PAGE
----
Date Thesis Awarded
Honors Thesis -- Access Restricted On-Campus Only
Bachelors of Science (BS)
Lisa M. Landino
Oxidative stress occurs in cells when there is an imbalance between the production of reactive oxygen species (ROS) and the ability of antioxidants to remove them. Under normal conditions, ROS are necessary and an integral part of a cell's redox signaling pathways. However, at high concentrations, ROS have the potential to cause oxidative damage. Typically, cells are able to combat the deleterious effects of oxidants by employing antioxidant defenses, which include enzymes and small molecules. When antioxidants are not present in high enough concentrations, oxidative damage to biological molecules such as proteins, DNA, RNA, lipids, and carbohydrates can occur. Antioxidants become overwhelmed by ROS, and the system is said to be under oxidative stress. Accumulation of oxidative damage plays a role in aging and is the underlying cause of many diseases, including heart disease, many neurodegenerative diseases, diabetes, cancer, and inflammatory diseases. Understanding the causes and effects of oxidative modifications to biomolecules is essential to understanding many diseases and the aging process.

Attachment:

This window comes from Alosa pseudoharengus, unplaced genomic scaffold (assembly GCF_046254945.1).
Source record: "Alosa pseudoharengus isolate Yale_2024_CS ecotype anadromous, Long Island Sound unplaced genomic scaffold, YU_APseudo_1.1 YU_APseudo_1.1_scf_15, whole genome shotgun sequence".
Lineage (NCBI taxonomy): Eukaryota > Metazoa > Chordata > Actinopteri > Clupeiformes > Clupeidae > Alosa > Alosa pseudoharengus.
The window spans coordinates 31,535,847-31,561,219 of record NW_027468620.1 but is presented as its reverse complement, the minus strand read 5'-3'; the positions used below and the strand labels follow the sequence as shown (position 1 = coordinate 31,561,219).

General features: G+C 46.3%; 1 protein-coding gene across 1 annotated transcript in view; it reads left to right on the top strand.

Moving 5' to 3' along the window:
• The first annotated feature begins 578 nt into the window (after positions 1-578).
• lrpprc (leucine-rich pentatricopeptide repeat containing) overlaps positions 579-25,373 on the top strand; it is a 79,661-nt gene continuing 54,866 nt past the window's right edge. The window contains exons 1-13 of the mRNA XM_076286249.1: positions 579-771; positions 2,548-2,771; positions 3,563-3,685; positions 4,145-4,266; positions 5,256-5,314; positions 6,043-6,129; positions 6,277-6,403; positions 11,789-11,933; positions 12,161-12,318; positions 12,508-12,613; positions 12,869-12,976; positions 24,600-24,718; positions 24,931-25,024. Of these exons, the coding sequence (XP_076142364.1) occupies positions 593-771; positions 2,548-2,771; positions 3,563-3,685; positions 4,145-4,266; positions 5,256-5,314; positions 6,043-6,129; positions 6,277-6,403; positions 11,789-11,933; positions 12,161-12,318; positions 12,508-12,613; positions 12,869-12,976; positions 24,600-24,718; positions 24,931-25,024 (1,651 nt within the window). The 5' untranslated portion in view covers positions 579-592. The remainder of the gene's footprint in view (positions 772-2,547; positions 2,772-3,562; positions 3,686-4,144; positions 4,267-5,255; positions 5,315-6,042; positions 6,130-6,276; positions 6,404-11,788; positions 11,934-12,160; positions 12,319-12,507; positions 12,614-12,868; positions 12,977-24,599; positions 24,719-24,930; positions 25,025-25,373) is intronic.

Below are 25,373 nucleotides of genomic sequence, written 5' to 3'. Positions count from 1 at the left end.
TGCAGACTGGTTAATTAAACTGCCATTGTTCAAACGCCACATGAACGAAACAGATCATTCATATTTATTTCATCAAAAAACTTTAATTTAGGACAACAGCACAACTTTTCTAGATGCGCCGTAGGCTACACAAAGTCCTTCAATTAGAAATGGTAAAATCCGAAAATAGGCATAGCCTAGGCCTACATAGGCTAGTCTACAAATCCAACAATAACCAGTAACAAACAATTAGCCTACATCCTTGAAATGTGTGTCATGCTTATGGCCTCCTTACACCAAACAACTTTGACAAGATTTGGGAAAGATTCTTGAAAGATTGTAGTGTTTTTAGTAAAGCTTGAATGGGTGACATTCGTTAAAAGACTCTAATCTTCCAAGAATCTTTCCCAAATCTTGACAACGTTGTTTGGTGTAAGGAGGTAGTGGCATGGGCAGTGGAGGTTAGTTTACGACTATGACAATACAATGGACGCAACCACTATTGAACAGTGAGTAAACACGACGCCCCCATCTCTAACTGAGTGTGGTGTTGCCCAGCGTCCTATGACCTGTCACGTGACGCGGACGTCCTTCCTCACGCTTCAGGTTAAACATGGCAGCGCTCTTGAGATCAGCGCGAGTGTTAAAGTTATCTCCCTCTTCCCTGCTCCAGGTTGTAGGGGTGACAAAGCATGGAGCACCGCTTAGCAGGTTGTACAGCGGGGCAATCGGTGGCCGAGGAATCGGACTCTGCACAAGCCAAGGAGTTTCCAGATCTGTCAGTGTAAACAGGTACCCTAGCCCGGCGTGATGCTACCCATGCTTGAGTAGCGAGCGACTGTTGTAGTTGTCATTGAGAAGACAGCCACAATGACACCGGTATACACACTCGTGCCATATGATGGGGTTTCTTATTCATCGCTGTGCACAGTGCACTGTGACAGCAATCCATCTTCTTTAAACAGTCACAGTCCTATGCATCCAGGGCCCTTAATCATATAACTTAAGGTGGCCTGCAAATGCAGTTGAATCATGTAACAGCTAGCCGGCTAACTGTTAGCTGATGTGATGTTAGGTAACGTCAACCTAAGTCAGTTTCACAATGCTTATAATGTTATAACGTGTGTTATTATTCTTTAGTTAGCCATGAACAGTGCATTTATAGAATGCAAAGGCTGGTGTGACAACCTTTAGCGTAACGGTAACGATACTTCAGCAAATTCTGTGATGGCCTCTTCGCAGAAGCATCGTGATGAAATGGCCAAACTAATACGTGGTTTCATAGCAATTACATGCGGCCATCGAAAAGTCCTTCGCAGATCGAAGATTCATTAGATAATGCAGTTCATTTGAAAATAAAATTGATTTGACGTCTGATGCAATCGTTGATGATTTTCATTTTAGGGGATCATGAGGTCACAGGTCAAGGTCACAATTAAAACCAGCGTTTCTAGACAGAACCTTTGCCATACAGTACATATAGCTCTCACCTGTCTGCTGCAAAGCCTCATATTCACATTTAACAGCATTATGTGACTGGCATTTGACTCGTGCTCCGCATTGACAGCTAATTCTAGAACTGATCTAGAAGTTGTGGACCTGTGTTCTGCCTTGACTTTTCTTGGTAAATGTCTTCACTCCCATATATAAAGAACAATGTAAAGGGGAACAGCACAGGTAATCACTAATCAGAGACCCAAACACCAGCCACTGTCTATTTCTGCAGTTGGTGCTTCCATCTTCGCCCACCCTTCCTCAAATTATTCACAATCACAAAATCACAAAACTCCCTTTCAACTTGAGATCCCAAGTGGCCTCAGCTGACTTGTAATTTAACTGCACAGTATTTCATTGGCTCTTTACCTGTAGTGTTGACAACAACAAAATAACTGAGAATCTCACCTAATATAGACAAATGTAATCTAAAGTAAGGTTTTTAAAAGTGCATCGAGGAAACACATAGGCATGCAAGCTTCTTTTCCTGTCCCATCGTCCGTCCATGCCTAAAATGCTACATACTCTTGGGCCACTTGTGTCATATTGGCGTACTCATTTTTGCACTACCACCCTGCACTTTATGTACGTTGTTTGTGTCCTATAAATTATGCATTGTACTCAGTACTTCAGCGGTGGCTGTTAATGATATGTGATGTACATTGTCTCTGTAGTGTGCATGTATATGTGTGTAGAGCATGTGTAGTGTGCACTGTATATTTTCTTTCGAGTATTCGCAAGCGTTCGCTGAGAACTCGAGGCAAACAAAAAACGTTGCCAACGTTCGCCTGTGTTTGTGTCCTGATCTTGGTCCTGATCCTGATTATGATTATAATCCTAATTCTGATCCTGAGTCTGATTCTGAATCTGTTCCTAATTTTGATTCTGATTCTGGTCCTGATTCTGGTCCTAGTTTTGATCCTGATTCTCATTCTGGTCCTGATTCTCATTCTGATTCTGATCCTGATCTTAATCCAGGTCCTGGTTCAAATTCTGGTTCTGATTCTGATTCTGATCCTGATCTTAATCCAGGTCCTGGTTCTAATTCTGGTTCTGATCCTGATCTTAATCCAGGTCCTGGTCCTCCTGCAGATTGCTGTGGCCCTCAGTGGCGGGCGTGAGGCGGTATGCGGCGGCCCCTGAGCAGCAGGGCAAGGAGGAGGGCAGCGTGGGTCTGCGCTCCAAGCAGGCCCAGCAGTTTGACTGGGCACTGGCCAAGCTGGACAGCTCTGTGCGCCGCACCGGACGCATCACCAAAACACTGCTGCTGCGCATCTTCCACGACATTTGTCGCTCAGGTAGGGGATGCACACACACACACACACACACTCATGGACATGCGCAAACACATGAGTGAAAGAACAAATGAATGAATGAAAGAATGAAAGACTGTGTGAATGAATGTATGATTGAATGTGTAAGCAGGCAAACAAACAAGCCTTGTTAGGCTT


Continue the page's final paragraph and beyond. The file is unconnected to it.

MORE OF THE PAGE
Clark, Hillary Meghan, "Hypothiocyanous Acid Oxidation of Tubulin Cysteines Inhibits Microtubule Polymerization" (2011). Undergraduate Honors Theses. William & Mary. Paper 398.
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